One of the trickle down effects of the two year old increase in Illinois personal and business income tax rates has been a flight from Illinois residency to lower or no tax states. When the residency rules are analyzed closely and applied as written, the flight from Illinois residency more often than not is an attempted flight from Illinois residency . This attempt results from wanting to avoid Illinois residency for tax purposes while still maintaining a substantial presence in Illinois.
In a Letter Ruling on June 27, 2013 the Illinois Department of revenue interpreted a rule that for an Illinois resident to be a Non Resident of Illinois in the following year, there is a rebuttable presumption the taxpayer remains an Illinois resident for tax purposes if the taxpayer is physically in Illinois for more days than the taxpayer is physically located in a “single other State.”
For the consequences of this determination take for example a longtime Illinois resident who decides to take up residency in Nevada or Florida where there is no state income tax. If the taxpayer comes back to Illinois to handle business matters for 160 days, one interpretation is the taxpayer does not trigger the rebuttable presumption since the taxpayer is in other states for the remaining 205 days of the year.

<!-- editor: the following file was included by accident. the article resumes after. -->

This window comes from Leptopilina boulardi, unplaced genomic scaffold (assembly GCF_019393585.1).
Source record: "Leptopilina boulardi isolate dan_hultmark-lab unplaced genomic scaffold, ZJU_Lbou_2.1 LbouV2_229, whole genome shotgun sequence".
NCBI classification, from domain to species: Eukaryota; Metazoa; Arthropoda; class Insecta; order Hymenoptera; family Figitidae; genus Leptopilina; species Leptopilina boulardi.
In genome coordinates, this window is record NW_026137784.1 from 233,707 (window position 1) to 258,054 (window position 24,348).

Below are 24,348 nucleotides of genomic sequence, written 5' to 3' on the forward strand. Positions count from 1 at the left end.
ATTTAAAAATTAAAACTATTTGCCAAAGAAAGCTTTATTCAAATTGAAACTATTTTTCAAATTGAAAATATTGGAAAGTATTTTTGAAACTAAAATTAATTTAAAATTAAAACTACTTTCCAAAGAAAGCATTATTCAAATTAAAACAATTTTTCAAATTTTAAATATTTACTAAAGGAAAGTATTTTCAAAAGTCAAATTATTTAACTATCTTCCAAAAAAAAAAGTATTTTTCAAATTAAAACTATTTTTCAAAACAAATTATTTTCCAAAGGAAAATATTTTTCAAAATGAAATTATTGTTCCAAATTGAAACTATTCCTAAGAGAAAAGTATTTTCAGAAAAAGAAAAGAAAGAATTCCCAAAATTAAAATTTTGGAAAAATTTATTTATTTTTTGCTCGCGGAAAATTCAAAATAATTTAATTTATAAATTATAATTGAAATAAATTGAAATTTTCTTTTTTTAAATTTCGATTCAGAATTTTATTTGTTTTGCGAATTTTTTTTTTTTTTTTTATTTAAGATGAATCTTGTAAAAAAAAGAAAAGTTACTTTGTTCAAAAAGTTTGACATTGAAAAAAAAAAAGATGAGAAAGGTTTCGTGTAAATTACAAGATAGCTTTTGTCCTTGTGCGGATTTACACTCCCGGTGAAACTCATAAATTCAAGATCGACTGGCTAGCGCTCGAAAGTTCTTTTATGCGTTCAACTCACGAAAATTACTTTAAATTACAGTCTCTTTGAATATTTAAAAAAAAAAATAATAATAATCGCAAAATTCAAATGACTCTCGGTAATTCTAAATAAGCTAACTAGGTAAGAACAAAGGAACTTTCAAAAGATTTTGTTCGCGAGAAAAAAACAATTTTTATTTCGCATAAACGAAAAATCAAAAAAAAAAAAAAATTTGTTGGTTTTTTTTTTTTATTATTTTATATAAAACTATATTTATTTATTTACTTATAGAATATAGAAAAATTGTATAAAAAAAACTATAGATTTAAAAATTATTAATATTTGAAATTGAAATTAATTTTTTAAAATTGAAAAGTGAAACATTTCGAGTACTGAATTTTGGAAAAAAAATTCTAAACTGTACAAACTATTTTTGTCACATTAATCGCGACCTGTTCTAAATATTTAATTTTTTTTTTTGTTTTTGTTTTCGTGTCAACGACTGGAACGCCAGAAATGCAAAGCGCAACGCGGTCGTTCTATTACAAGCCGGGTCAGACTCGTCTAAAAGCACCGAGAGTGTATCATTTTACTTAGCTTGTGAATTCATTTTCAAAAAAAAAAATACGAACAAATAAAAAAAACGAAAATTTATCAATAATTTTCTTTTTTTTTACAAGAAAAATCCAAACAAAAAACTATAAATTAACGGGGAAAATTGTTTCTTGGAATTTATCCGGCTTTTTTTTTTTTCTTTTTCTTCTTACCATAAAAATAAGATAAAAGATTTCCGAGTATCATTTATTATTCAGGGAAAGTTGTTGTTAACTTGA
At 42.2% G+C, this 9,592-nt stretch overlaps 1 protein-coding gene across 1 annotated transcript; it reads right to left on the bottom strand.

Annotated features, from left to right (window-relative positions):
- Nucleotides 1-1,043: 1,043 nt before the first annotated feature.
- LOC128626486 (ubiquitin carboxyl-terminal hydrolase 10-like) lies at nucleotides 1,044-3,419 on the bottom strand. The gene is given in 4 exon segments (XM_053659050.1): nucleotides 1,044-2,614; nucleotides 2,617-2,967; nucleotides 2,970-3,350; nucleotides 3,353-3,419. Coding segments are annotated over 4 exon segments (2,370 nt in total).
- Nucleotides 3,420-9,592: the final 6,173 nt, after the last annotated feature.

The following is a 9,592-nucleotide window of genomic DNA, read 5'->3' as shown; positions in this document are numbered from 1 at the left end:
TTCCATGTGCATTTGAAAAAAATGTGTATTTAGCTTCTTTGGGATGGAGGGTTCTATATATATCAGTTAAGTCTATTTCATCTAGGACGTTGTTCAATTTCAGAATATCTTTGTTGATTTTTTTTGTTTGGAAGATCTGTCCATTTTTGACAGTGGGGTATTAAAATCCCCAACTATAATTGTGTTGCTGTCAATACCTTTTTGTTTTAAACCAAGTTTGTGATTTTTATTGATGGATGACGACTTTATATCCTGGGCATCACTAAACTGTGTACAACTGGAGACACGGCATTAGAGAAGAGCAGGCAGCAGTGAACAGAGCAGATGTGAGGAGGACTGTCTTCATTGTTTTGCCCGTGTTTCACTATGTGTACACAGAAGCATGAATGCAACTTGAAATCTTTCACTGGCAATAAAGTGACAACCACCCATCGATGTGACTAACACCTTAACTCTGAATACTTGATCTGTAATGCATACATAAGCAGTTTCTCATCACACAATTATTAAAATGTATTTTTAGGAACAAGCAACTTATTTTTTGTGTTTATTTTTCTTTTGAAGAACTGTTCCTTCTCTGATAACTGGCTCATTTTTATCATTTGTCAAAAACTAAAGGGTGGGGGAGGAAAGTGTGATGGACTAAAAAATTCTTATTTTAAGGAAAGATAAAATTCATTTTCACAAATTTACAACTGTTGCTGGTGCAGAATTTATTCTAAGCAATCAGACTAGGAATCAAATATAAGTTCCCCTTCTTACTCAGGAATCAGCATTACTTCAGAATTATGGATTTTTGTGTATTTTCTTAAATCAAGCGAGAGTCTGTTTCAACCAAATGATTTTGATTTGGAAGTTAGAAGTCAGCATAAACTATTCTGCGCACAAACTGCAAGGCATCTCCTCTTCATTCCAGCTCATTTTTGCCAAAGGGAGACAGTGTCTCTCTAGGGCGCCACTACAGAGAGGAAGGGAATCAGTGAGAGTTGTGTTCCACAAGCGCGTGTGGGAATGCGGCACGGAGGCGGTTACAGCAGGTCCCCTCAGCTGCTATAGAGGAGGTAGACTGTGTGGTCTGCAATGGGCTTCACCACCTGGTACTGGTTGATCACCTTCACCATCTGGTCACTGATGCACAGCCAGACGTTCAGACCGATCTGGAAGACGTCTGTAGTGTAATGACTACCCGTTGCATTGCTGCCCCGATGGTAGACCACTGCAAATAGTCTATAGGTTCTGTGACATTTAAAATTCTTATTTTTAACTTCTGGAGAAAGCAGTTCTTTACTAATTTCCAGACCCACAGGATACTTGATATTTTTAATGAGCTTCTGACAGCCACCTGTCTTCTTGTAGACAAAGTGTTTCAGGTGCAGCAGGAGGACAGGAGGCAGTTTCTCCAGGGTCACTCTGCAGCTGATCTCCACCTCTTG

That is not, however, the interpretation given by IDOR in its June 27, 2013 Letter Ruling. In that ruling, IDOR takes the position that to avoid the rebuttable presumption the taxpayer must be present in a single State—Florida for example—for more days during than year than he or she was present in Illinois. If a taxpayer spent 160 days in Illinois, 100 days in Florida, and 55 days visiting family in Oregon, the presumption would apply because the taxpayer was present in Illinois more days than in any other state during the year.
A strict interpretation of the Illinois Department of Revenue opinion would seem to apply as well to foreign travel as the entire philosophy of the opinion is it requires presence in “another State”.
The consequences for those taxpayers attempting to avoid Illinois residency for tax purposes while maintain a substantial physical presence are clear. On the other hand, we are talking about a “rebuttable presumption” which by definition can be rebutted by other evidence.
For more information on the possible ramifications of this ruling to your particular tax situation, please contact us.